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April 16, 2005

Two choirs in one church sound out opposing qualities

Kansas City Star:

Not long into Wednesday's joint concert of the Kansas City Chorale and the British choir the Sixteen, a third “character” emerged in the drama. Visitation Church is not just Kansas City's most elegantly designed new church, but it's also gaining a reputation as a fascinating acoustic space. The luscious Spanish-colonial structure has a “personality” that affords each new concert here both felicities and frustrations. Thus Wednesday's trans-Atlantic “battle of the choirs” was played out on a field filled with perils and pleasures. Despite reservations, it was one of the classiest programs I've heard this season.

The choirs sang numbers together and separately. The Chorale's Charles Bruffy took turns with the Sixteen's Harry Christophers on the podium. Bruffy introduced the program by announcing we were about to hear a blend of the brilliantine British choral sound with the 25-voice Chorale's “more cushioned American sound.” Bruffy was absolutely correct. This capital combination was best displayed interestingly enough in a piece with both British and American elements.

Michael Tippett's sophisticated arrangements of gospel tunes like “Deep River” and “Nobody Knows” (part of his oratorio “A Child of Our Time”) had a complex choral texture with fine balances and amazing pianissimos, even from sopranos in high range. The Sixteen sang six works of Thomas Tallis, including the supple “In ieiunio et fletu” and the painfully beautiful “Loquebantur variis linguis.” Their sound was diamond-clear and top-heavy, with piercing sopranos that lent to a sense of conviction, despite a coolness of approach overall.

The church's low ceiling and hard surfaces made for a lush but immediate sound. James MacMillan's magnificent “O Bone Jesu” had a mind-blowing clarity that confirmed my belief that this work is a modern masterpiece. But the mild curves of the ceiling's vault often pitched sounds into weird places. In “Salvator Mundi,” the Sixteen's sopranos seemed to come from another part of the room than the low voices. After all this brilliance, the Chorale's velvety sonority came as a relief despite Bruffy's lugubrious tempi in arrangements of “Shenandoah” and “Johnny Has Gone for a Soldier.”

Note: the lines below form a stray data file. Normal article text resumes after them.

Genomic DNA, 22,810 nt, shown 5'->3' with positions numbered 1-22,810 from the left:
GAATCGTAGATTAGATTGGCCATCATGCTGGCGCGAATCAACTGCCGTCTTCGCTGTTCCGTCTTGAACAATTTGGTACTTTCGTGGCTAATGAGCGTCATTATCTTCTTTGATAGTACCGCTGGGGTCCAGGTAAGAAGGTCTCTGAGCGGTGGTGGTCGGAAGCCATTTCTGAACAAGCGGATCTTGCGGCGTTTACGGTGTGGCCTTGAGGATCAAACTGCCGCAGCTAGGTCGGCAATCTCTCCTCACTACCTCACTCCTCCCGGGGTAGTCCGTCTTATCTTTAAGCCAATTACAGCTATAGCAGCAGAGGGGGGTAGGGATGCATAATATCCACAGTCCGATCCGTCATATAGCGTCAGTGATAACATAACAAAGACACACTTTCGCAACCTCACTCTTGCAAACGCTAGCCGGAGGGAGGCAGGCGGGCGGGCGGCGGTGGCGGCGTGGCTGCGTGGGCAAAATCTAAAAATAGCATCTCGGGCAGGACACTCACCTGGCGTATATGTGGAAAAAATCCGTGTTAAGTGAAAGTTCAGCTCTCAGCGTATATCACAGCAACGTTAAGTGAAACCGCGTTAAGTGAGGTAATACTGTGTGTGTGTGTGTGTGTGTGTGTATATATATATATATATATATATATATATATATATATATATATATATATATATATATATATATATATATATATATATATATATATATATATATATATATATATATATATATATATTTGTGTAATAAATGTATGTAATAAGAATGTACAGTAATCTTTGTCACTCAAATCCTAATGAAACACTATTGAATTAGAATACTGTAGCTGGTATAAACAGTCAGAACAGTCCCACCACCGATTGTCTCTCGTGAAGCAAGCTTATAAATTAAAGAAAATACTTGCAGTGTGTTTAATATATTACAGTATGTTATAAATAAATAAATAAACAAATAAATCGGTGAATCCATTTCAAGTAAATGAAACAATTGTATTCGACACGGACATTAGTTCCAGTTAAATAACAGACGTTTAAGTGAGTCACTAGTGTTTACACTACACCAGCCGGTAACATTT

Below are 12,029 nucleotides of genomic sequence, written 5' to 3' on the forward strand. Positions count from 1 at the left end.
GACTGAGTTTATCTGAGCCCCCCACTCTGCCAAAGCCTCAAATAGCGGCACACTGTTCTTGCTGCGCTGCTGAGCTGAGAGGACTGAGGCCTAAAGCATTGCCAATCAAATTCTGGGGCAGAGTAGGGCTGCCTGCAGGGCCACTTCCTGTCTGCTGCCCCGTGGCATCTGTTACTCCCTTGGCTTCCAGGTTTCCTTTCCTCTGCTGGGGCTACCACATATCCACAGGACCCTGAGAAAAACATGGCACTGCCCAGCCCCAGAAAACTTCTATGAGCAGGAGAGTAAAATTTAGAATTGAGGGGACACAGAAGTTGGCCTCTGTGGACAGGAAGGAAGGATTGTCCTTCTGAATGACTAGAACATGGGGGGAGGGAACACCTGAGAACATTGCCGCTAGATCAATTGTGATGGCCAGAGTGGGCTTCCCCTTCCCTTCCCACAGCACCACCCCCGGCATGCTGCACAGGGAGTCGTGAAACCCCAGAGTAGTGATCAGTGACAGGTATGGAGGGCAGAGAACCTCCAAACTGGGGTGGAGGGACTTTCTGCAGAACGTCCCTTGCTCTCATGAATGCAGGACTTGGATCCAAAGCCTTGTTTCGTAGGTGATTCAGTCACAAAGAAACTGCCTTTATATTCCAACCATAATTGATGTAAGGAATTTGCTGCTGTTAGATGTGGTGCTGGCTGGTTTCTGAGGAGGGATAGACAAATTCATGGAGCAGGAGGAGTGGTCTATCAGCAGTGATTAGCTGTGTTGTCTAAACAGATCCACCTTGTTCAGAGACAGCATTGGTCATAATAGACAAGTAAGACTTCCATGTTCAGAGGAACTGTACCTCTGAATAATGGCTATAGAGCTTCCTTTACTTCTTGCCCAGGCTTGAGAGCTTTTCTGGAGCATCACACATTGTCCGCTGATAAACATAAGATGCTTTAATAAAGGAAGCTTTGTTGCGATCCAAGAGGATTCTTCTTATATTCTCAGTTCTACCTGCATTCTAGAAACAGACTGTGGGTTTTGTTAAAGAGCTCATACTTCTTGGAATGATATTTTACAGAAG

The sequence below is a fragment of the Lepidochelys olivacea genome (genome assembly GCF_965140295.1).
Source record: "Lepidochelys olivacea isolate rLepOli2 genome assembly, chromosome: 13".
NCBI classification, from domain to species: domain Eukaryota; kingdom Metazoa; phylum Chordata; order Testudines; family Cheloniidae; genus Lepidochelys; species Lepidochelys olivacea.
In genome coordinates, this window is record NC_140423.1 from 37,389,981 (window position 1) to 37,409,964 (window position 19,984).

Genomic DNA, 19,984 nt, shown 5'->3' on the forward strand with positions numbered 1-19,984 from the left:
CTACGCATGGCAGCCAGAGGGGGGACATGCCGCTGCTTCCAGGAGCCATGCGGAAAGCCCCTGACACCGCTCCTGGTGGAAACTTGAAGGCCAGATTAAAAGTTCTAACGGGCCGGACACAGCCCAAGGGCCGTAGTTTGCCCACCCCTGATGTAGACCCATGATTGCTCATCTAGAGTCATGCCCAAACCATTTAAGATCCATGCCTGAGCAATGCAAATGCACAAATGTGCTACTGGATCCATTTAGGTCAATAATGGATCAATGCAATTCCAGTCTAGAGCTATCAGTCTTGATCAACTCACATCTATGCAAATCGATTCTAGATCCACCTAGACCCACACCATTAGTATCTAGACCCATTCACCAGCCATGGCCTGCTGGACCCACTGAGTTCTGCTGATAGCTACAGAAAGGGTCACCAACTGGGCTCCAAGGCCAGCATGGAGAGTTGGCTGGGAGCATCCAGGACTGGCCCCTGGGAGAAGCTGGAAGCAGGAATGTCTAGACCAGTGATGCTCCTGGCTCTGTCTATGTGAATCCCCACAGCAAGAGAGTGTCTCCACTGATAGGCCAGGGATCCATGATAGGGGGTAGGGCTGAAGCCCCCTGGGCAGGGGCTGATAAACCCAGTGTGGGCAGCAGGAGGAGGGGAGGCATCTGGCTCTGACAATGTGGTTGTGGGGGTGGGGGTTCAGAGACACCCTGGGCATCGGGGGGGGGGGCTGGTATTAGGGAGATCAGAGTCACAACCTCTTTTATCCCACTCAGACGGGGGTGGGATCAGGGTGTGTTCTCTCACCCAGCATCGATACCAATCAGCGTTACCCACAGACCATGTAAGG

A problem with the combined choirs was that each had its own sense of fortissimo (“ff” or “real strong”), and they failed to scale back from the resulting juggernaut of sound. This was less of an issue in John Tavener's murky but impressive “Song for Athene.” And it was averted altogether in the tour de force finale, Tallis' “Spem in Alium,” a motet with 40 separate voices sung by both choirs placed in groups of five around the perimeter of the church's upper galleries. The effect was thrilling, with Christophers in the center conducting 360 degrees of sound. The elated audience took to its feet immediately

Posted by acapnews at April 16, 2005 12:21 AM